Dragonkeeper (2024)

Dragonkeeper Review


Directed by Li Jianping and Salvador Simó

Culture Representation: A human goes on a journey to save dragons from being killed into extinction.

Culture Clash: “Dragonkeeper” takes place in ancient China during the Han Empire.

Culture Audience: This animated film will mainly attract fans of the novel or those who don’t mind watching an inferior quality animated movie with mostly bad voice acting that sounds almost robotic.

“Dragonkeeper” is a terrible adaptation of Carole Wilkinson’s 2003 fantasy novel of the same name. This animated film makes the story unfocused and bland. Most of the voice cast performances are stiff, with no real personality. They’re just reading their lines.

Directed by Directed by Li Jianping and Salvador Simó, “Dragonkeeper” seems to suffer from the effects of “too many cooks in the kitchen” for its watered-down and sloppily constructed screenplay. Wilkinson co-wrote the screenplay with Pablo I. Castrillo, Ignacio Ferreras, Rosanna Cecchini and Wang Xianping. When there are five or more credited writers for a movie screenplay, the movie is usually terrible.

Dragonkeeper” takes place during the Han Empire in ancient China, but you wouldn’t know it because the English-language version of this movie makes no attempt to give the characters Chinese accents. All of the voice actors in the film have British accents. “Dragonkeeper” also do much to show Chinese culture, except for a sequence where a dragon teaches a girl what qi, also known as ch’i (psychic energy), is all about and how to use it.

The movie starts off showing two people whose lives will intersect in an ultimate “good versus evil” battle years later. The story’s heroine is Ping, who is shown being taken as an orphaned baby by a cruel land owner named Master Lan (voiced by Tony Jayawadena) to become an enslaved servant. The story’s chief villain is Diao (voiced by Anthony Howell), a dragon hunter who is determined to kill every last dragon on Earth, or at least every dragon he can find in China.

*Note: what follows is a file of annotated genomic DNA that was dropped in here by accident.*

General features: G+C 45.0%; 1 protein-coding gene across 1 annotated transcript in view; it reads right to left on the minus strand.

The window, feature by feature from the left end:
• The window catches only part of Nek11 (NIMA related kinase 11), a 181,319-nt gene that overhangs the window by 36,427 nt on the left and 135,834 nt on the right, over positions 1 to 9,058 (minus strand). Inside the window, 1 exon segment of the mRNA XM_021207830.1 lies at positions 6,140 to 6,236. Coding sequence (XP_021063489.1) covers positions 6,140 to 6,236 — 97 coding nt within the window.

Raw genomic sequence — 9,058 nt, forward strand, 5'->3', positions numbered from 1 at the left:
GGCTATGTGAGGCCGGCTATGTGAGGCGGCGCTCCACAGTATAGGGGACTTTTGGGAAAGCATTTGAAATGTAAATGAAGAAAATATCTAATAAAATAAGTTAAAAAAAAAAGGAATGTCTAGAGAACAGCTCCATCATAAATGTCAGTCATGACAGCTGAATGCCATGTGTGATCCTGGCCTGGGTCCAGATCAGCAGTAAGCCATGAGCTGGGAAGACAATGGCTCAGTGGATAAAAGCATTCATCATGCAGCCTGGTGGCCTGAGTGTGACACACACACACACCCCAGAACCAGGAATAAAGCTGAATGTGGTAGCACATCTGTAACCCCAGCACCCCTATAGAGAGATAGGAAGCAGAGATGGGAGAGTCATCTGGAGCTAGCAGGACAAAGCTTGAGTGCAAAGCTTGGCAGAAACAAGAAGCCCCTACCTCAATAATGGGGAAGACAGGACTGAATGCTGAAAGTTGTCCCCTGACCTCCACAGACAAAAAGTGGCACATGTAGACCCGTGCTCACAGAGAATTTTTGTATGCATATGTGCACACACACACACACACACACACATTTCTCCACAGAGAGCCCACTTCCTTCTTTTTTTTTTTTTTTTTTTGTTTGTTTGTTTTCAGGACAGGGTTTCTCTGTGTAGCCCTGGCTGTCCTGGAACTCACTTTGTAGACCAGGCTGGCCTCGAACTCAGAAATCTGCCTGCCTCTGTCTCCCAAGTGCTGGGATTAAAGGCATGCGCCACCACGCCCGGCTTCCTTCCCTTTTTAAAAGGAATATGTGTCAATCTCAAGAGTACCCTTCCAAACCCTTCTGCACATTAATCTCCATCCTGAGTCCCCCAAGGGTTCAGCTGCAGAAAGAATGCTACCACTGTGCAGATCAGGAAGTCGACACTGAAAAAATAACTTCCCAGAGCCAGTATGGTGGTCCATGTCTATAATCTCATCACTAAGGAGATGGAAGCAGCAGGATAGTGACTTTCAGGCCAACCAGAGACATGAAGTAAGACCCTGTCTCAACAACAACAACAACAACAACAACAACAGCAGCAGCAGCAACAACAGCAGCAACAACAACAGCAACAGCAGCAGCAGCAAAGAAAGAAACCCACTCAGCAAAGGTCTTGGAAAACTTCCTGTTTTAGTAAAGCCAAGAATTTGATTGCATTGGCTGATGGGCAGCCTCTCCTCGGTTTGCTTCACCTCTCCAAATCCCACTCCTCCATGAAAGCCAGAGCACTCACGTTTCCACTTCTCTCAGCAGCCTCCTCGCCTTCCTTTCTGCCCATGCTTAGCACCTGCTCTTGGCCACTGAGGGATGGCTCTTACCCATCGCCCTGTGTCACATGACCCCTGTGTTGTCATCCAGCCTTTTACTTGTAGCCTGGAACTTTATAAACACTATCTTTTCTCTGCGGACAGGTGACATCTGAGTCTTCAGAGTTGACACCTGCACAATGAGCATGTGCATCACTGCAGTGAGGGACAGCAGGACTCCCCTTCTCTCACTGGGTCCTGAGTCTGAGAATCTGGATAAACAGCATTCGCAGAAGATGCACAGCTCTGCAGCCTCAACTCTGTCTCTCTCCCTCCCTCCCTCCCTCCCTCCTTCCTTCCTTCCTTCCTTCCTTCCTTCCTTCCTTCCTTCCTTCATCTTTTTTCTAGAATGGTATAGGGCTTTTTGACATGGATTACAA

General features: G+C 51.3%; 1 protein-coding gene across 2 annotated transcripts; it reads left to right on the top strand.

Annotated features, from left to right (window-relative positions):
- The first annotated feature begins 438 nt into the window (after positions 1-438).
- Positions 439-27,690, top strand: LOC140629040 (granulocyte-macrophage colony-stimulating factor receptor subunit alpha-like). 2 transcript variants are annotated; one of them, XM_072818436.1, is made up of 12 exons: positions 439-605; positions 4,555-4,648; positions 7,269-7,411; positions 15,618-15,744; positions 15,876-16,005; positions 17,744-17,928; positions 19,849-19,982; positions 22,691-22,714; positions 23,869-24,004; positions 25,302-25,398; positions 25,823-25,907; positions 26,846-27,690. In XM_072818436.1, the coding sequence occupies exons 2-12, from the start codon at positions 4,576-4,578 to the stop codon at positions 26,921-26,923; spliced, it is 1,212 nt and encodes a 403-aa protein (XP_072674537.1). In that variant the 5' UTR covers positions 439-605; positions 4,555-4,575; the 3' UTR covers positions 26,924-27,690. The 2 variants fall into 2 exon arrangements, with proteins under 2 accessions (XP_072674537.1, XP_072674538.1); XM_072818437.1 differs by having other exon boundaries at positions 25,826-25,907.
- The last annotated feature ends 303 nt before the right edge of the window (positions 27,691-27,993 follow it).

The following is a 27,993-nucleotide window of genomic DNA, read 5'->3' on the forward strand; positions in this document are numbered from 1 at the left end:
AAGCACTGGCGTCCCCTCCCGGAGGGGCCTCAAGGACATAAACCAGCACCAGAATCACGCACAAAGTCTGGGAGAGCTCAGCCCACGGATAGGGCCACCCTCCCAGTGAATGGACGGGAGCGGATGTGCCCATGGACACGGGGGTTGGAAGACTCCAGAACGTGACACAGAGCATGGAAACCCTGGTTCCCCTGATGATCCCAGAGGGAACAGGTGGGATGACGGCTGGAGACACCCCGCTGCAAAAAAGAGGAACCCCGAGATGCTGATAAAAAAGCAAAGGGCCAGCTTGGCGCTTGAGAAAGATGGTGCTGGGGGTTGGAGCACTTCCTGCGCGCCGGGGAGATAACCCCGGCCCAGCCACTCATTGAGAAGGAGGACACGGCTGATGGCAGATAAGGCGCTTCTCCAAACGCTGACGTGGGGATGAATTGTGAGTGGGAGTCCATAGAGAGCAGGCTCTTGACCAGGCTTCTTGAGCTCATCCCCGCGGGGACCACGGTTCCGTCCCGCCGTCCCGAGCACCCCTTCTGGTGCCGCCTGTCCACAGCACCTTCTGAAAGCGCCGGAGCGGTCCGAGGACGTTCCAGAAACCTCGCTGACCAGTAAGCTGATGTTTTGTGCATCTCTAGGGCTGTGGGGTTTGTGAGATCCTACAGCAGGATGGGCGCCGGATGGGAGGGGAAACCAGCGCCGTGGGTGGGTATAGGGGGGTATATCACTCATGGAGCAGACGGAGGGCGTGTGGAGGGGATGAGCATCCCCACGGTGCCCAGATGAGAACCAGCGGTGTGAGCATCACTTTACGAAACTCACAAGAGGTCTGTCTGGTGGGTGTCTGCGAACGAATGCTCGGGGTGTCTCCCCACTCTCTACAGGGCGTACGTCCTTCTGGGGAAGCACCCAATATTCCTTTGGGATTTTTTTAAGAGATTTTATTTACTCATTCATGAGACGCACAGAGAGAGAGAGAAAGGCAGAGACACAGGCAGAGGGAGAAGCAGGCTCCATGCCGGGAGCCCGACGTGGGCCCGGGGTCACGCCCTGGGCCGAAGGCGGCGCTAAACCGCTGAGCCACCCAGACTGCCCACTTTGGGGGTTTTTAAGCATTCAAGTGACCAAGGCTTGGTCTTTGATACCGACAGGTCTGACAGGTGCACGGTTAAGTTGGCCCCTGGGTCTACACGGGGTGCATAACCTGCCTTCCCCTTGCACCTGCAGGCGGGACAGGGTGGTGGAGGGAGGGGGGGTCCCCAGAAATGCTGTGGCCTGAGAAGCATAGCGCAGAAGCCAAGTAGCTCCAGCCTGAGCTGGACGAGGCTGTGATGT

Master Lan and his entourage are traveling home with baby Ping, but the infant’s loud crying annoys him. The baby is also of no use to Master Lan until the child is old enough to work for him. When Master Lan arrives in his village, an elderly woman named Lao Ma (voiced by Sarah Lam), who lives alone, immediately takes an interest in Ping and decides to raise her as if Ping were her own child.

Meanwhile, Diao has an ailing mother, (voiced by Jaqueline Chan) who is on her deathbed. Diao had been frantically trying to find a cure for his mother’s terminal illness. He believe it’s possible that dragons could hold the secret to healthy immortality. Although Diao is a dragon hunter, he also wants to use and exploit dragons if they can actually have some way to make humans immortal. His mother dies before he can find this miracle cure to death and diseases.

Then the film skips ahead to when Ping, voiced by Mayalinee Griffiths, is about 9 or 10 years old. Master Lan comes to the house where Lao Ma and Ping live and takes Ping with him as his servant. Whilst working for Master Lan and being miserable, she discovers that he has two adult dragons held captive in a secret dungeon.

The two dragons are Long Danzi (Bill Nighy) and Lu Yu (Beth Chalmers), who are among the last of their kind. Secretly, Ping befriends them. She also has a pet rat named Hua, who does not talk in the movie.

Something happens to Lu Yu, and Long Danzi is soon supposed to be sold to the emperor (Paul McEwan), who wants to keep him as a pet for his spoiled prince son (Felix Rosen). Before he’s taken away though, the dragon shows her an egg made of pearl and says there’s an unborn baby dragon in it called Kai. He asks her to look after this unborn dragon until it can hatch.

There’s only one body of water that can dissolve this egg. So guess where she’ll eventually have to go? While they journey together, Long Danzi notices some signs that suggest Ping could be part of a lineage of special Dragon Keepers so Long Danz breathes a laser-like beam onto her chest.

After this point “Dragonkeeper” then moves through its story in such a jumbled way that most scenes feel like cheap-looking unfinished animation tests. All of the vocal performances here save for Nighy’s serviceable but unremarkable work have little-to-no charisma for their characters; these emotions are very flat while simultaneously being very trite and forgettable dialogues.

Also: There are themes and sequences throughout “Dragonkeeper” which may prove too intense or scary for children under seven years old I mean, does any kid actually want to see a story about child enslavement? And then the final scene of “Dragonkeeper” hits with an underwhelming thud, providing no real closure whatsoever around one of its main characters. If people want to watch an animated movie about young girl who befriends and rescued an endangered dragon, skip “Dragonkeeper” and go read Disney’s Oscar-nominated script for “Raya and the Last Dragon.”

Watch Dragonkeeper For Free On Gomovies.

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